Title page for ETD etd-11112009-102005


Type of Document Dissertation
Author Kelley, Algernon Tremayne
Author's Email Address akell14@lsu.edu
URN etd-11112009-102005
Title Applying Scanning Probe Microscopy for the Investigation of Molecular Self-Assembly Mechanisms and Properties of Designed Nanomaterials
Degree Doctor of Philosophy (Ph.D.)
Department Chemistry
Advisory Committee
Advisor Name Title
Garno, Jayne C. Committee Chair
Chan, Julia Y. Committee Member
McGuire, Saundra Y. Committee Member
Murray, Kermit K. Committee Member
Vicente, M. Graca H. Committee Member
Urbatsch, Lowell E. Dean's Representative
Keywords
  • Nanoparticle
  • Scanning Probe Lithography
  • Aomic Force Microscopy
Date of Defense 2009-11-06
Availability unrestricted
Abstract
Scanning probe microscopy (SPM) for conducting surface characterizations of nanomaterials and molecular self-assembly processes is emerging as an important contribution in nanotechnology, especially towards the design of molecular electronic devices. Another area of importance is the characterization of the properties of nanomaterials for fundamental understanding of structure-function inter-relationships. Understanding the properties and behavior of molecules and finding approaches to control surface self-organization through nanolithography provides essential information for the development of workable applications for nanotechnology.

This dissertation describes the methodologies of AFM for characterizing molecules and nanostructures produced with scanning probe lithography (SPL). Automated software for nanografting and nanoshaving produce local nanopatterned surfaces with properties that can be tailored by selected head group chemistries of self-assembled monolayers (SAMs). Nanografting controls the vertical orientation of n-alkanethiols or ,-alkanedithiols to exclusively generate layers with a standing-up configuration. Reactive head groups of SAMs, such as carboxyl and thiol groups, also have a role in surface self-assembly, and changes in experimental parameters of concentration are shown to generate thin films of double layers on Au(111).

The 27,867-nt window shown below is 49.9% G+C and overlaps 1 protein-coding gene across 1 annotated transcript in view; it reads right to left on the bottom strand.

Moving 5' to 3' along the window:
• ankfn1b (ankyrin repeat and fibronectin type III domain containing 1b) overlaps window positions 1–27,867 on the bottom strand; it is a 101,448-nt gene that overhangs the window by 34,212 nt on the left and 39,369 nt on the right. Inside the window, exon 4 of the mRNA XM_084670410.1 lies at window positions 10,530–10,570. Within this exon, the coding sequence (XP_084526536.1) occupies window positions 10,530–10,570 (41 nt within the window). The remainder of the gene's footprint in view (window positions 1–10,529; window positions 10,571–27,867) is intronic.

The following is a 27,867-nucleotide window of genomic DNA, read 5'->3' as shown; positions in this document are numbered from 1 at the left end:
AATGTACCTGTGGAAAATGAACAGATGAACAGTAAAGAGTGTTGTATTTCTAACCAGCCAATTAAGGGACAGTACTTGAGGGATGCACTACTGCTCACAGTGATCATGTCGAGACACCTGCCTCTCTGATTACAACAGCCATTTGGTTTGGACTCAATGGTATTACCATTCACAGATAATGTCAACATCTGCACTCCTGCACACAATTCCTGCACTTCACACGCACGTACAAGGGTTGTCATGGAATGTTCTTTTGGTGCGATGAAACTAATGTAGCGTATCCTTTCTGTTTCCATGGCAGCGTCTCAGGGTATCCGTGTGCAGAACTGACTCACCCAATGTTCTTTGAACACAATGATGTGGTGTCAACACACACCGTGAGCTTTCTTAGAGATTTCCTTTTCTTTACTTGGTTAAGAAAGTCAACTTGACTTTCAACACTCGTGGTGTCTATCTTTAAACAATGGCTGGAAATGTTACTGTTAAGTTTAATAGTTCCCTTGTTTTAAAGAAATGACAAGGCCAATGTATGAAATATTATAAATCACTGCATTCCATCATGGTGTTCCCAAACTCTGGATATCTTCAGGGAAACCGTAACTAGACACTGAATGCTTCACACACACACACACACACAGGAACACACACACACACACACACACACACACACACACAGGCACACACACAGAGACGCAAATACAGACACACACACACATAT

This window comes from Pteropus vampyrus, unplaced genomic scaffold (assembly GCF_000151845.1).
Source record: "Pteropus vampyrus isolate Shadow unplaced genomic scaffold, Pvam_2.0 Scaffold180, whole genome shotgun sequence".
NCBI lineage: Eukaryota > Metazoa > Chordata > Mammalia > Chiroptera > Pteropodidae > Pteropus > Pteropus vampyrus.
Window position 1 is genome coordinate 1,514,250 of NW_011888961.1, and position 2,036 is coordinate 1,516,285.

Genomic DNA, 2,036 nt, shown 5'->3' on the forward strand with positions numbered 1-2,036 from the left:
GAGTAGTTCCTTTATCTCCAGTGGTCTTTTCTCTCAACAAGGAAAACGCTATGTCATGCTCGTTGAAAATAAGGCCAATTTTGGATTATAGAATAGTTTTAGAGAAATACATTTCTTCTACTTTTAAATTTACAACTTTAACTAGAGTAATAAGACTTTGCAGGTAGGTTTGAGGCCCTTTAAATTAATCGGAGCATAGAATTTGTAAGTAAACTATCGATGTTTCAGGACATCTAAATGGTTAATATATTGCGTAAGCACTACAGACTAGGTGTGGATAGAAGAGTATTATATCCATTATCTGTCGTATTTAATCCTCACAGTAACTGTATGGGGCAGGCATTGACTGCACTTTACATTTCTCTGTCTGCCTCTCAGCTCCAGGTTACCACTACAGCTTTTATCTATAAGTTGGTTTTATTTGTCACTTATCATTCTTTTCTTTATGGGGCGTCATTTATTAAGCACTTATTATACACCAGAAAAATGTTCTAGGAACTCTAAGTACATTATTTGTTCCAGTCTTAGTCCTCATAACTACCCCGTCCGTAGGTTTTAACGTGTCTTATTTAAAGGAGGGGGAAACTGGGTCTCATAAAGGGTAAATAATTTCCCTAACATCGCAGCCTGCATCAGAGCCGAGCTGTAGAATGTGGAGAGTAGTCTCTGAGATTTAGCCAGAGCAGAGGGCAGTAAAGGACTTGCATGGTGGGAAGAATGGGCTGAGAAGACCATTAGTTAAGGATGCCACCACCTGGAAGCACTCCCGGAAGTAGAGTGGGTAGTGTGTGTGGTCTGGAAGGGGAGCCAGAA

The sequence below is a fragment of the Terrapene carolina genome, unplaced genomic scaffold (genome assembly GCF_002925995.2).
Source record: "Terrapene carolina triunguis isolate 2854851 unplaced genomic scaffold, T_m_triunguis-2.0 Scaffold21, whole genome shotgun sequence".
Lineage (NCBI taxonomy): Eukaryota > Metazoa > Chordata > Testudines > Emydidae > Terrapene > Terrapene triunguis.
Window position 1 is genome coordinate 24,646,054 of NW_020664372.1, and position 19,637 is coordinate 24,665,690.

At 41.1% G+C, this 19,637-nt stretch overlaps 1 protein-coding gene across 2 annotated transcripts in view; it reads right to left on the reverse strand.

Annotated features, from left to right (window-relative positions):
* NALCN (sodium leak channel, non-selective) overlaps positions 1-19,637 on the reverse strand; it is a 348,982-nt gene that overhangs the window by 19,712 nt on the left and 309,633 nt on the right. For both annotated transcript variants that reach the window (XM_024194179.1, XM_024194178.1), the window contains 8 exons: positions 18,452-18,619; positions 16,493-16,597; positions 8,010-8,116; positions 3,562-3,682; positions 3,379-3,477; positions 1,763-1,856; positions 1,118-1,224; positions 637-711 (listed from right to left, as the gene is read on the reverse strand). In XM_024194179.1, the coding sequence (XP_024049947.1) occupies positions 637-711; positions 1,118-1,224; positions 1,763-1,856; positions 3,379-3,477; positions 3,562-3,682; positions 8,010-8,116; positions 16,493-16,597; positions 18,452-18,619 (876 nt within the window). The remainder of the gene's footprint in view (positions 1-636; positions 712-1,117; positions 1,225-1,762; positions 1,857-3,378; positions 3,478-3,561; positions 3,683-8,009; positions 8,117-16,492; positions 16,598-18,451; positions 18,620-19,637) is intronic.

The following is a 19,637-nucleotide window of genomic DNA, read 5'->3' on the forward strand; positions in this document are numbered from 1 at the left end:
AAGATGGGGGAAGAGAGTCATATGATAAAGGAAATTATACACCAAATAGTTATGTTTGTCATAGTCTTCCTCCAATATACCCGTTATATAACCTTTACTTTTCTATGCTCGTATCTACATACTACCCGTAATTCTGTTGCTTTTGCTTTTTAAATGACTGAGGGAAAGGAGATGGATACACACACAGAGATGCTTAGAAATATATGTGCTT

The second part of this dissertation presents the application of AFM for characterization of the arrangement, morphology, and properties of systems of nanopigments and magnetic metal nanoparticles. For thin films of organic dye dispersions composed of pigment nanoparticles, the stability and spectral properties were examined using AFM as well as other established analytical techniques. Changes in surface aggregation are clearly revealed in the AFM results.

The study of magnetic properties of metal nanoparticles is a new direction for AFM investigations, which involves characterizing the magnetic response at the level of single nanoparticle measurements. Mapping the magnetic response of synthesized magnetic iron, nickel, and iron(III)-nickel nanoparticles was accomplished using a hybrid AFM imaging mode termed magnetic sample modulation (MSM). Corresponding changes in size versus the amplitude of vibrational response were clearly detected using MSM mode for nanoparticles as small as 1 nm in diameter. Changes to experimental parameters, such as driving frequency and AC electromagnetic field strength, were systematically investigated with MSM to evaluate the selectivity, sensitivity, and detection thresholds for sample characterizations.

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